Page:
Britons are beginning to give more importance to the value of money in the wake of the credit crunch, a new survey has suggested.
Research carried out by GfK NOP on the behalf of the Charities Aid Foundation (CAF) has found that 42 per cent of people feel that money has become more significant following the onset of the economic downturn.
And 39 per cent of the participants revealed that the are spending less cash on going out, while 33 per cent have cut back on holidays, something that may help them with their debt management.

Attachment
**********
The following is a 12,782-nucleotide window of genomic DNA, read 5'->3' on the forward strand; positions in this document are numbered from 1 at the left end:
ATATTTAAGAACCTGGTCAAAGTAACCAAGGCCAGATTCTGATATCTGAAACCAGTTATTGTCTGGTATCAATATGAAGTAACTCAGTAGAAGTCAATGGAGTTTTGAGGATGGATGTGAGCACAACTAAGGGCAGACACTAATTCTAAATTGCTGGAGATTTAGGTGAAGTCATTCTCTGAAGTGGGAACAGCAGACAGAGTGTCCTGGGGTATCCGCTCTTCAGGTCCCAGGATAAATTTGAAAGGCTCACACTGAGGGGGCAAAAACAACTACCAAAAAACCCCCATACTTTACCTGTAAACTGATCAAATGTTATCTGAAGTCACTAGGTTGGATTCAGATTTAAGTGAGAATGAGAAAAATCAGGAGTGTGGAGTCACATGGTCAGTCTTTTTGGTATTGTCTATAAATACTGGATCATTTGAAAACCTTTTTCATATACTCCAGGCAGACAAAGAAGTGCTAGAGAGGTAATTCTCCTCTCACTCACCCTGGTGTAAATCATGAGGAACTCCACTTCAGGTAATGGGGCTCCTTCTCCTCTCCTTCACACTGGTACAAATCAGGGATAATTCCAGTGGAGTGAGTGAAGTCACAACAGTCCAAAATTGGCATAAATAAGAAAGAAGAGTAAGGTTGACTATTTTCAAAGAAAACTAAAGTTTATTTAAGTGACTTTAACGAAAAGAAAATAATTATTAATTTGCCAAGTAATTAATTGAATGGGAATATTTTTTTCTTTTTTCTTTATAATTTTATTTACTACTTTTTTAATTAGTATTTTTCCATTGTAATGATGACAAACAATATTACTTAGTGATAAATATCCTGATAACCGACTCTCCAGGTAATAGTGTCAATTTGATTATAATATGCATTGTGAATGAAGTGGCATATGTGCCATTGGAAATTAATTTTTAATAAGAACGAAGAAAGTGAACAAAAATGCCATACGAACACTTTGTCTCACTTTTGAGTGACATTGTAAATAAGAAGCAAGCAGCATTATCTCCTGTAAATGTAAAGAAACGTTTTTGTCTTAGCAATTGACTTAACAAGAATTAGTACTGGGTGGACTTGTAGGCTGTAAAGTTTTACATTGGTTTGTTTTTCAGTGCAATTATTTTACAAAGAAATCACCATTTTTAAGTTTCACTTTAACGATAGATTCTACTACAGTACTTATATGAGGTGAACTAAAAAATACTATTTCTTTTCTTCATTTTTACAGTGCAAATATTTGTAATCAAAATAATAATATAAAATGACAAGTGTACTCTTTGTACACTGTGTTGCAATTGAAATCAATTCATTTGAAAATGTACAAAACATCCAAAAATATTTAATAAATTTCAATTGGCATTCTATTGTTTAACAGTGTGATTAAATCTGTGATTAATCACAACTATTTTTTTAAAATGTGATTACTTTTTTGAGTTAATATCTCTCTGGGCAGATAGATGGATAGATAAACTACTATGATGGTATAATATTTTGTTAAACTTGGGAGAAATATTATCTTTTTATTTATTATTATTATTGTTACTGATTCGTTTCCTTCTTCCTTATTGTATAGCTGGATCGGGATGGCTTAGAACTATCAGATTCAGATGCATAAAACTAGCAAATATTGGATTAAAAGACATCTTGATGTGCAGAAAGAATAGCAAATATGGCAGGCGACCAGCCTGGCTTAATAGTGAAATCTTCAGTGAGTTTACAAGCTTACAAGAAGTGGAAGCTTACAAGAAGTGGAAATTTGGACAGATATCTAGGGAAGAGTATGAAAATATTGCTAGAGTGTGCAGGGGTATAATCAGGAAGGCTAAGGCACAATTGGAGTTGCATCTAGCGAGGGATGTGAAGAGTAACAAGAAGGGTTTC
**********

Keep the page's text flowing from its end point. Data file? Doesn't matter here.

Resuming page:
In addition, 23 per cent stated they now shop in less expensive stores or charity retailers in a bid to lower expenditure, while 14 per cent are buying goods from ethical companies.
“It is heartening to see that some good is coming out of these very difficult times,” commented CAF chief executive John Low.
Recently, an Abbey survey found that many Brits are cutting back on food, travel and holidays to save money.
By Jamie Price